Genuine and non-genuine smiles in individuals meeting criteria for a clinical high-risk syndrome

Jordyn R. Ricard*, Tina Gupta, Teresa Vargas, Claudia M. Haase, Vijay A. Mittal

*Corresponding author for this work

Research output: Contribution to journalArticlepeer-review

1 Scopus citations

Abstract

Aim: Psychosis is characterized by both alterations in emotional functioning and environmental stressors including bullying victimization. Recent evidence suggests that some alterations in emotional functioning (e.g., blunted positive facial expressions) are already present in the psychosis risk period. Yet, some clinically relevant facial emotions have not been investigated such as genuine smiles (thought to reflect genuine positive emotions) and non-genuine smiles (thought to fake positive or mask negative emotions) in individuals meeting criteria for a clinical high-risk (CHR) syndrome. Further, despite a compelling conceptual basis to suggest a link between affective expression and exposure to environmental stress, to date, no investigations have sought to examine this association. Here, we aim to assess differences between a sample of CHR (N = 65) and control (N = 67) individuals in genuine and non-genuine smiles and associations with bullying victimization. Methods: Smiles (i.e., genuine; non-genuine) were objectively coded on a second-by-second basis using the Facial Action Coding System during a digitally recorded clinical interview segment. Bullying victimization was measured via parent report. Results: Findings revealed that the CHR group (1) showed blunted genuine (but not non-genuine) smiles compared to controls. Moreover, (2) bullying victimization was related to blunted genuine smiles, but not non-genuine smiles. Conclusion: These findings expand our understanding of emotional alterations in this group with implications for diagnosis (highlighting blunted genuine smiles as a specific marker) and etiology (underscoring the role of bullying victimization in the etiology of emotional dysfunction).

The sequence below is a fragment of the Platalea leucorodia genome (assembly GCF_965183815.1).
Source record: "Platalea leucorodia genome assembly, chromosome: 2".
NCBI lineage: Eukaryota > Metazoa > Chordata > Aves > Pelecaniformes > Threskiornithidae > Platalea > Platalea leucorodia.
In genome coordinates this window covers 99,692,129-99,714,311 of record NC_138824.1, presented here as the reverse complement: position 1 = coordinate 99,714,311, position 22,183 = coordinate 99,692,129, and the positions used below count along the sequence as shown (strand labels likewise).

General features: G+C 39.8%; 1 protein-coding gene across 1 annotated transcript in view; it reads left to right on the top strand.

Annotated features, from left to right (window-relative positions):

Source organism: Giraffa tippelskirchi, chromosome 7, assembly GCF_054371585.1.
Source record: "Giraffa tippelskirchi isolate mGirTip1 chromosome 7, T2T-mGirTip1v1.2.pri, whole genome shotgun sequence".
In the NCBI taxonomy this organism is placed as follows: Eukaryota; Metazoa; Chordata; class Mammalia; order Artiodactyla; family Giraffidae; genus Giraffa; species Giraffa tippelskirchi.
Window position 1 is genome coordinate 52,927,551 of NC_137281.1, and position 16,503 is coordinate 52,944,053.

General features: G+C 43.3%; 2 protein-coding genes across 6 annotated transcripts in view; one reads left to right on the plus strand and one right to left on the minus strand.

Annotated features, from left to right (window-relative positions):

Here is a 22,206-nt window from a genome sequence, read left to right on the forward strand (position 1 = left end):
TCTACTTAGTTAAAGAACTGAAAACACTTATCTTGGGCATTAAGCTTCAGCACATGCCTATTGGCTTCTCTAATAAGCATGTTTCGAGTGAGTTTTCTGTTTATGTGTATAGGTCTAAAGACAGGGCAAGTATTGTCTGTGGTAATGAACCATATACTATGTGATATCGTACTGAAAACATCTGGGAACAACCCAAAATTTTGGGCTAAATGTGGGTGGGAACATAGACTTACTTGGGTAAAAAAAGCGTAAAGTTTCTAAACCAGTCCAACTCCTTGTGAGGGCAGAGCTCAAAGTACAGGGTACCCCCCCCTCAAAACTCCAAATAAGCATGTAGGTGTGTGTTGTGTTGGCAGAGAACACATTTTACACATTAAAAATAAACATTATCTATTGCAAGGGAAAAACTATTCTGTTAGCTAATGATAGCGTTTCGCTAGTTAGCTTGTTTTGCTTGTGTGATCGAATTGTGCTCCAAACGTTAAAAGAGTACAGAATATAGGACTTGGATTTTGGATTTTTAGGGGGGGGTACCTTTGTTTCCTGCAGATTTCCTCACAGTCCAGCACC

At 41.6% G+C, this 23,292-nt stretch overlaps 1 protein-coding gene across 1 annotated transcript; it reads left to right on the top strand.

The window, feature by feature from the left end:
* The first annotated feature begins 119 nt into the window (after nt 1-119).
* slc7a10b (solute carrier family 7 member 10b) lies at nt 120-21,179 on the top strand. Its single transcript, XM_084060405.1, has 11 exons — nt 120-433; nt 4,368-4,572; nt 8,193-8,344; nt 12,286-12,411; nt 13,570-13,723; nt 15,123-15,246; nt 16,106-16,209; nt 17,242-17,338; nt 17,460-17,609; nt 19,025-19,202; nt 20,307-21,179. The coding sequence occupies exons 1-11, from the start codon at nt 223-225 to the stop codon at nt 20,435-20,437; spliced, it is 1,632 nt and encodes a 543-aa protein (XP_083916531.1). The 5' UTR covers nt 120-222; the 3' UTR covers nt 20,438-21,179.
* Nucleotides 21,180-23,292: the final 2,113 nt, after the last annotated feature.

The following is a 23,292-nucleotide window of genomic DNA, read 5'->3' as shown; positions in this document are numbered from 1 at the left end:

Original languageEnglish (US)
JournalEarly Intervention in Psychiatry
DOIs
StateAccepted/In press - 2021

Keywords

  • bullying victimization
  • clinical high-risk
  • genuine and non-genuine smiles
  • positive emotions
  • psychosis spectrum

ASJC Scopus subject areas

  • Phychiatric Mental Health
  • Psychiatry and Mental health
  • Biological Psychiatry

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